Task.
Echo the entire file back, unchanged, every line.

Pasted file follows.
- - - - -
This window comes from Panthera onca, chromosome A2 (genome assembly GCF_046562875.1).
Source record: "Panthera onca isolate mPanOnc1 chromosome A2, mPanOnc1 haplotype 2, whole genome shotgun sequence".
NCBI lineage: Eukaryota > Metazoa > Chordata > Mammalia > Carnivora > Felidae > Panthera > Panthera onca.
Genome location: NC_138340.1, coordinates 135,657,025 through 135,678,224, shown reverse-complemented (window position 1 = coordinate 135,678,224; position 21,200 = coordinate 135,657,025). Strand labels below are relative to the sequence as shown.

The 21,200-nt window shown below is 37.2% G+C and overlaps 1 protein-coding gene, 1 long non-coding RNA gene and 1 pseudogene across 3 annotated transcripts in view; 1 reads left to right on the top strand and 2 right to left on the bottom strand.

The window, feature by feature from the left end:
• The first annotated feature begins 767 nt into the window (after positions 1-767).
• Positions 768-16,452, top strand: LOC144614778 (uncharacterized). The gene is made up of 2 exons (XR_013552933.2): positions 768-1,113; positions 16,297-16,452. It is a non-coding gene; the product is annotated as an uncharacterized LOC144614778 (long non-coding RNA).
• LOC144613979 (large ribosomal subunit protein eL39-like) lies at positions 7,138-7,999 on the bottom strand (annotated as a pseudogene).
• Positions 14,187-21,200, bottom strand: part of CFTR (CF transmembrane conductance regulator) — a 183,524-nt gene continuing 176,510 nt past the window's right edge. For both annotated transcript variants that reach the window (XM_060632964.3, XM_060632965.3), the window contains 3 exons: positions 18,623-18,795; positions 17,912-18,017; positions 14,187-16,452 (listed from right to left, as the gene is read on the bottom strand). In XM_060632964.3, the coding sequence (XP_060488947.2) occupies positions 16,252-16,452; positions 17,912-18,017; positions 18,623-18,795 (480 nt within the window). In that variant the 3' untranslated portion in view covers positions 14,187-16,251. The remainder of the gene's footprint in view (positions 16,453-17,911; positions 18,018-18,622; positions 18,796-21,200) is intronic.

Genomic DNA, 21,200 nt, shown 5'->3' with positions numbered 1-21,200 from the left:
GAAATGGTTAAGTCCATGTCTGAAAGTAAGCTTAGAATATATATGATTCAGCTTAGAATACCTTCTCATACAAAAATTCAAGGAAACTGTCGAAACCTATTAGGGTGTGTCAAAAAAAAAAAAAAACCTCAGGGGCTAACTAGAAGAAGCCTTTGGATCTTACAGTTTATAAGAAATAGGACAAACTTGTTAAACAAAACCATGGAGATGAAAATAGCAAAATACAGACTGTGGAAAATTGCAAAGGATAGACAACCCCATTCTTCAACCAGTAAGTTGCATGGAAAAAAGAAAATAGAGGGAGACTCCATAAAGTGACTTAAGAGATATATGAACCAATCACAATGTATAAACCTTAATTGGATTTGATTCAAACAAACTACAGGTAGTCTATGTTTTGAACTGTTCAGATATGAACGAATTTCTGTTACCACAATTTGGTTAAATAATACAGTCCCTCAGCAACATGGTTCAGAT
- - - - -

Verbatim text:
This window comes from Panthera onca, chromosome A2 (genome assembly GCF_046562875.1).
Source record: "Panthera onca isolate mPanOnc1 chromosome A2, mPanOnc1 haplotype 2, whole genome shotgun sequence".
NCBI lineage: Eukaryota > Metazoa > Chordata > Mammalia > Carnivora > Felidae > Panthera > Panthera onca.
Genome location: NC_138340.1, coordinates 135,657,025 through 135,678,224, shown reverse-complemented (window position 1 = coordinate 135,678,224; position 21,200 = coordinate 135,657,025). Strand labels below are relative to the sequence as shown.

The 21,200-nt window shown below is 37.2% G+C and overlaps 1 protein-coding gene, 1 long non-coding RNA gene and 1 pseudogene across 3 annotated transcripts in view; 1 reads left to right on the top strand and 2 right to left on the bottom strand.

The window, feature by feature from the left end:
• The first annotated feature begins 767 nt into the window (after positions 1-767).
• Positions 768-16,452, top strand: LOC144614778 (uncharacterized). The gene is made up of 2 exons (XR_013552933.2): positions 768-1,113; positions 16,297-16,452. It is a non-coding gene; the product is annotated as an uncharacterized LOC144614778 (long non-coding RNA).
• LOC144613979 (large ribosomal subunit protein eL39-like) lies at positions 7,138-7,999 on the bottom strand (annotated as a pseudogene).
• Positions 14,187-21,200, bottom strand: part of CFTR (CF transmembrane conductance regulator) — a 183,524-nt gene continuing 176,510 nt past the window's right edge. For both annotated transcript variants that reach the window (XM_060632964.3, XM_060632965.3), the window contains 3 exons: positions 18,623-18,795; positions 17,912-18,017; positions 14,187-16,452 (listed from right to left, as the gene is read on the bottom strand). In XM_060632964.3, the coding sequence (XP_060488947.2) occupies positions 16,252-16,452; positions 17,912-18,017; positions 18,623-18,795 (480 nt within the window). In that variant the 3' untranslated portion in view covers positions 14,187-16,251. The remainder of the gene's footprint in view (positions 16,453-17,911; positions 18,018-18,622; positions 18,796-21,200) is intronic.

Genomic DNA, 21,200 nt, shown 5'->3' with positions numbered 1-21,200 from the left:
GAAATGGTTAAGTCCATGTCTGAAAGTAAGCTTAGAATATATATGATTCAGCTTAGAATACCTTCTCATACAAAAATTCAAGGAAACTGTCGAAACCTATTAGGGTGTGTCAAAAAAAAAAAAAAACCTCAGGGGCTAACTAGAAGAAGCCTTTGGATCTTACAGTTTATAAGAAATAGGACAAACTTGTTAAACAAAACCATGGAGATGAAAATAGCAAAATACAGACTGTGGAAAATTGCAAAGGATAGACAACCCCATTCTTCAACCAGTAAGTTGCATGGAAAAAAGAAAATAGAGGGAGACTCCATAAAGTGACTTAAGAGATATATGAACCAATCACAATGTATAAACCTTAATTGGATTTGATTCAAACAAACTACAGGTAGTCTATGTTTTGAACTGTTCAGATATGAACGAATTTCTGTTACCACAATTTGGTTAAATAATACAGTCCCTCAGCAACATGGTTCAGAT